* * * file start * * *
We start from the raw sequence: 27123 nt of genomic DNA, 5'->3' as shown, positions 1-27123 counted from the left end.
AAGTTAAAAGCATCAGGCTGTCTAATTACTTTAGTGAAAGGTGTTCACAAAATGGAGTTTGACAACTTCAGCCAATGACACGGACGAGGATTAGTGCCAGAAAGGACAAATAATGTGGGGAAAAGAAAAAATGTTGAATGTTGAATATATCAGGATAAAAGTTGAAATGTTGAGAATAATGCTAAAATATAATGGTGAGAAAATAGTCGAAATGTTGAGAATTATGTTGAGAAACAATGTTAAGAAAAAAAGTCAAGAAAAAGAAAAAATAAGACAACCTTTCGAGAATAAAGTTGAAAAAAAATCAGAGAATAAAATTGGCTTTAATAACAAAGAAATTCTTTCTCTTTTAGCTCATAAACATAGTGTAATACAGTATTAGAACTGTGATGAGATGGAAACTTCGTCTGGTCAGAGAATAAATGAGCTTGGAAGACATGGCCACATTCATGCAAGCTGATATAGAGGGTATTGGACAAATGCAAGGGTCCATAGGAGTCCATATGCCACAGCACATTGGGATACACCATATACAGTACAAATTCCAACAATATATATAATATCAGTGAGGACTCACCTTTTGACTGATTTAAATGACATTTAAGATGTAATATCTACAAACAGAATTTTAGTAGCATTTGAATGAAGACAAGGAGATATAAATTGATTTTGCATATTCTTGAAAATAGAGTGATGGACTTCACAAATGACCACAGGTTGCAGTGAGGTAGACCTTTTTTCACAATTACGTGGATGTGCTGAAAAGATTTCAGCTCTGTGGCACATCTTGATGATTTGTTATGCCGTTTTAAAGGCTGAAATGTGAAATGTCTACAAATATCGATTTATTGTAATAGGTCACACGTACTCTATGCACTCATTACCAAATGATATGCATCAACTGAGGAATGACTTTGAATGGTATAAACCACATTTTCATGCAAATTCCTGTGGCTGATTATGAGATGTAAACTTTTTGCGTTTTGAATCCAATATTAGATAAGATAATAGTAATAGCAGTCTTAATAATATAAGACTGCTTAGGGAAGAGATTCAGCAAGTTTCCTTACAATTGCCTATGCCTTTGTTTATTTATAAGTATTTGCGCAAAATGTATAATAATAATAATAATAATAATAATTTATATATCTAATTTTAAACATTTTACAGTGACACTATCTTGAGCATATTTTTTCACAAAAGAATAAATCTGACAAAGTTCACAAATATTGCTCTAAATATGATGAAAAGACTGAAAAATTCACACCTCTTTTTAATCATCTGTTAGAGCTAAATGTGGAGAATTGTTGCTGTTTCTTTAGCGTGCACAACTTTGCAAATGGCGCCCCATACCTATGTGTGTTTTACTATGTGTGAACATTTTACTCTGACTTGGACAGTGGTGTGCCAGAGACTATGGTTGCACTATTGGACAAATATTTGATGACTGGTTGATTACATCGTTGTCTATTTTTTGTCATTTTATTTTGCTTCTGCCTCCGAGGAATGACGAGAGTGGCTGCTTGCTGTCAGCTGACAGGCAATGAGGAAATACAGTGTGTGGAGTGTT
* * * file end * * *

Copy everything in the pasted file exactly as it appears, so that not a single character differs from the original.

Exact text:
We start from the raw sequence: 27123 nt of genomic DNA, 5'->3' as shown, positions 1-27123 counted from the left end.
AAGTTAAAAGCATCAGGCTGTCTAATTACTTTAGTGAAAGGTGTTCACAAAATGGAGTTTGACAACTTCAGCCAATGACACGGACGAGGATTAGTGCCAGAAAGGACAAATAATGTGGGGAAAAGAAAAAATGTTGAATGTTGAATATATCAGGATAAAAGTTGAAATGTTGAGAATAATGCTAAAATATAATGGTGAGAAAATAGTCGAAATGTTGAGAATTATGTTGAGAAACAATGTTAAGAAAAAAAGTCAAGAAAAAGAAAAAATAAGACAACCTTTCGAGAATAAAGTTGAAAAAAAATCAGAGAATAAAATTGGCTTTAATAACAAAGAAATTCTTTCTCTTTTAGCTCATAAACATAGTGTAATACAGTATTAGAACTGTGATGAGATGGAAACTTCGTCTGGTCAGAGAATAAATGAGCTTGGAAGACATGGCCACATTCATGCAAGCTGATATAGAGGGTATTGGACAAATGCAAGGGTCCATAGGAGTCCATATGCCACAGCACATTGGGATACACCATATACAGTACAAATTCCAACAATATATATAATATCAGTGAGGACTCACCTTTTGACTGATTTAAATGACATTTAAGATGTAATATCTACAAACAGAATTTTAGTAGCATTTGAATGAAGACAAGGAGATATAAATTGATTTTGCATATTCTTGAAAATAGAGTGATGGACTTCACAAATGACCACAGGTTGCAGTGAGGTAGACCTTTTTTCACAATTACGTGGATGTGCTGAAAAGATTTCAGCTCTGTGGCACATCTTGATGATTTGTTATGCCGTTTTAAAGGCTGAAATGTGAAATGTCTACAAATATCGATTTATTGTAATAGGTCACACGTACTCTATGCACTCATTACCAAATGATATGCATCAACTGAGGAATGACTTTGAATGGTATAAACCACATTTTCATGCAAATTCCTGTGGCTGATTATGAGATGTAAACTTTTTGCGTTTTGAATCCAATATTAGATAAGATAATAGTAATAGCAGTCTTAATAATATAAGACTGCTTAGGGAAGAGATTCAGCAAGTTTCCTTACAATTGCCTATGCCTTTGTTTATTTATAAGTATTTGCGCAAAATGTATAATAATAATAATAATAATAATAATTTATATATCTAATTTTAAACATTTTACAGTGACACTATCTTGAGCATATTTTTTCACAAAAGAATAAATCTGACAAAGTTCACAAATATTGCTCTAAATATGATGAAAAGACTGAAAAATTCACACCTCTTTTTAATCATCTGTTAGAGCTAAATGTGGAGAATTGTTGCTGTTTCTTTAGCGTGCACAACTTTGCAAATGGCGCCCCATACCTATGTGTGTTTTACTATGTGTGAACATTTTACTCTGACTTGGACAGTGGTGTGCCAGAGACTATGGTTGCACTATTGGACAAATATTTGATGACTGGTTGATTACATCGTTGTCTATTTTTTGTCATTTTATTTTGCTTCTGCCTCCGAGGAATGACGAGAGTGGCTGCTTGCTGTCAGCTGACAGGCAATGAGGAAATACAGTGTGTGGAGTGTT